Publish Date: April 26, 2022
“Do I look like the type of girl who enjoys a Vegas good time?” – An Honest Lie
Lorraine—“Rainy”—lives at the top of Tiger Mountain. Remote, moody, cloistered in pine trees and fog, it’s a sanctuary, a new life. She can hide from the disturbing past she wants to forget.
If she’s allowed to.
When Rainy reluctantly agrees to a girls’ weekend in Vegas, she’s prepared for an exhausting parade of shots and slot machines. But after a wild night, her friend Braithe doesn’t come back to the hotel room.
And then Rainy gets the text message, sent from Braithe’s phone: someone has her. But Rainy is who they really want, and Rainy knows why.
What follows is a twisted, shocking journey on the knife-edge of life and death. If she wants to save Braithe—and herself—the only way is to step back into the past.
This memorable thriller sucked me in immediately with its past, present, and unexpected storylines. I dove into this book without expectations, and was pleasantly surprised.
Rainy is a newer Tiger Mountain resident who reluctantly joins a group of neighborhood wives, girlfriends and significant others for a Vegas trip. The story jumps back and forth from Rainy’s present to Rainy’s past which has a strong Nevada tie.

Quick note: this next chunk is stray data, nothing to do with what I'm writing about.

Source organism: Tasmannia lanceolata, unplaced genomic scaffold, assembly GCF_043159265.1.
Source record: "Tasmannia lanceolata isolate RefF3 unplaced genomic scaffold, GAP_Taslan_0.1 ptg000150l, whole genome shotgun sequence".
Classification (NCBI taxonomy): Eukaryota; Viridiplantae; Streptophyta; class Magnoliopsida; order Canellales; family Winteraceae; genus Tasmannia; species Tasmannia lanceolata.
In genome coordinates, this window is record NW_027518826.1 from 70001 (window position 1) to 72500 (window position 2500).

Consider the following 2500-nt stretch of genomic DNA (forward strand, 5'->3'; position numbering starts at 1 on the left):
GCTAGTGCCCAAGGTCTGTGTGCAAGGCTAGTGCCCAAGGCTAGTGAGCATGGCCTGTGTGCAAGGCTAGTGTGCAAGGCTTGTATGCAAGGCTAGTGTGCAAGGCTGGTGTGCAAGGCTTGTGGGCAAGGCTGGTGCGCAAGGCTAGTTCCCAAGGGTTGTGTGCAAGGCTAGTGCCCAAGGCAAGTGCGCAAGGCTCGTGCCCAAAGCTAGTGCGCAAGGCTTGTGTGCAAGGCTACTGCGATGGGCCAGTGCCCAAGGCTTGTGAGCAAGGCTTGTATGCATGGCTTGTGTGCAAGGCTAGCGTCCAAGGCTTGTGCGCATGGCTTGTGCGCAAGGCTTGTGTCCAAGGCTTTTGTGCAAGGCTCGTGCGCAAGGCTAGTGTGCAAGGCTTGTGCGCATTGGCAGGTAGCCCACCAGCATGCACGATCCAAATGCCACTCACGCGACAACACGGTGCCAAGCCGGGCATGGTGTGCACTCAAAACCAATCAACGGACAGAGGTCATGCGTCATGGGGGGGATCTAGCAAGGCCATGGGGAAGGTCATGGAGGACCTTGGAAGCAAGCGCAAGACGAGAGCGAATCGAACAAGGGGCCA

Rainy’s past life was absolutely fascinating. It offers a sneak peak into the inner workings of a cult and its powerful leader. I never understood the midset of cults until I read this book.
The book is a very slow burn but it’s intentional for plot-building. I actually enjoyed the cult backstory more than the present, but the tale became WAY more interesting when the past and present collide.
The story did not have many likeable characters, except for our heroine Rainy who is strong, resilient, and recovering from past trauma and abuse. All other characters in this book from Rainy’s past and present are pretty awful, especially the group of women that are Rainy’s “friends” who persuade her to travel to Vegas. The group is a bunch of manipulative Mean Girls who stab each other in the back and talk bad about each other. With friends like these – who needs enemies?
My favorite quotes:
“You never met a trauma that you didn’t like to poke.”
“There were three types of people as far as Rainy was concerned: the people who knew who they were, the people who didn’t and the people who didn’t want to.”
“And why when people said ‘nothing’ did that always mean it was something?”
“Grant thought that it was Las Vegas that she hated, but it wasn’t the Shangri-La-ness of the city that got to her; she’d only driven by it as a girl. All the snakes were in the desert, and from their room, she could see clear across it.”
“Adults lied all the time: they told you things were fine when they weren’t; and they acted like they themselves were find when they weren’t.”
This book was not what I expected, but I enjoyed it. The writing is strong and very compelling and while some the subjects are hard to comprehend, the story moved along easily and at a good pace.
My rating: 4 of 5 stars
Note: I received an advance copy of this book from the publisher through NetGalley exchange for an honest review.